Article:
Simon's snapshots #14


British Saloon Car Championship, Brands Hatch, July 16 1978

The support package at a modern Grand Prix meeting is a homogenised beast, with precious little diversity. This isn’t always a bad thing – the GP2 Series is one of the most consistently entertaining spectacles in any sporting sphere, thanks to a cocktail of cutting-edge talent, raw ambition and occasionally wayward testosterone – but it’s a bonus when something different is added to the mix.

Then again, rose-tinted spectacles can’t mask the fact that the British GP tended to have a familiar feel 30 or 40 years ago, with British F3 and British Saloon Car Championship races propping up the main act, and perhaps a celebrity race thrown in. Back then, mind, British F3 often required two heats and a final, rather than having no cars at all…

It is getting on for 20 years since the BSCC/BTCC supported the British GP and the shot above shows how things used to be, with the nation’s premier tin-top series serving as a warm-up act. While the schedules of the day might have been fairly regimented, however, entry lists were anything but when it came to the highest-profile fixture of the season. Extra drivers would often pop up, just because it was a GP support race, and it wasn’t unknown for production saloon racers to join in by simply sticking a set of slicks on a car that had absolutely no chance of being competitive.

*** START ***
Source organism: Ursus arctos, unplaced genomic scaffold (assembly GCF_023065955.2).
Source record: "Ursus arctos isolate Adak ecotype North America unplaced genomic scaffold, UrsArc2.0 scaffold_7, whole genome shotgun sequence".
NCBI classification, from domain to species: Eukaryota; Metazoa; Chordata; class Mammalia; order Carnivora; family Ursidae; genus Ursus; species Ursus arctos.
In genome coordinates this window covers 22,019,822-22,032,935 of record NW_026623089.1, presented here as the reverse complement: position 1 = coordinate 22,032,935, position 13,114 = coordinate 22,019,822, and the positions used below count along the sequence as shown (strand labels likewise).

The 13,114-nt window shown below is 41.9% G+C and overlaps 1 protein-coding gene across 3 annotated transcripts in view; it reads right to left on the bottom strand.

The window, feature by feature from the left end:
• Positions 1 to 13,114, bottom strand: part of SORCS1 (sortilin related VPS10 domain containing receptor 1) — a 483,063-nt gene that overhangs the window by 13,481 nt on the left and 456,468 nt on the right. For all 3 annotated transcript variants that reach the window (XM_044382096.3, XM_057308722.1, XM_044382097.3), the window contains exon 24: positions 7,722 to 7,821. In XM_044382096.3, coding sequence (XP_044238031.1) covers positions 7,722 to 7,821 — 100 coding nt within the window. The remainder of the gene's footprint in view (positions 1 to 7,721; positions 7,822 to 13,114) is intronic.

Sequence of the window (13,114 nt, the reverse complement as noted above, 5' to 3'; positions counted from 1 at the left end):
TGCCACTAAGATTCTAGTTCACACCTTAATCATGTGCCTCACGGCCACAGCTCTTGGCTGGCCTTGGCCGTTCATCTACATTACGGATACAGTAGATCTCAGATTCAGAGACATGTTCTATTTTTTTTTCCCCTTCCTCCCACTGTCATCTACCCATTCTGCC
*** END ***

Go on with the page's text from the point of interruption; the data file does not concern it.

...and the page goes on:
BSCC fields varied significantly in the early part of 1978, with 27 cars for the opener at Silverstone and only 18 by round three at Thruxton, but Brands Hatch attracted a healthy 28-car field that’s here being led by Gordon Spice (Ford Capri), from Andy Rouse (Capri), Brian Muir (Capri), Gerry Marshall (Capri), Tony Dron (Triumph Dolomite Sprint), visiting French star René Metge (Dolomite), Barrie Williams (Vauxhall Magnum), Peter Lovett (Dolomite), Richard Lloyd (VW Golf GTI) and Derek Bell (Dolomite). Jeff Allam (Capri) won the race from Muir and Tom Walkinshaw (BMW 530), with Dron, Lloyd and Richard Longman (Mini 1275GT) scoring class wins. Longman would go on to take the title – the first Mini driver to do so since Alec Poole in 1969.

The field included four drivers with at least one F1 world championship start to their names – Bell, Chris Craft, Mike Wilds and Dieter Quester – and another who would go on to contest 158 Grands Prix, promising young Toyota racer Martin Brundle.

Quite a distinguished cast, all told.

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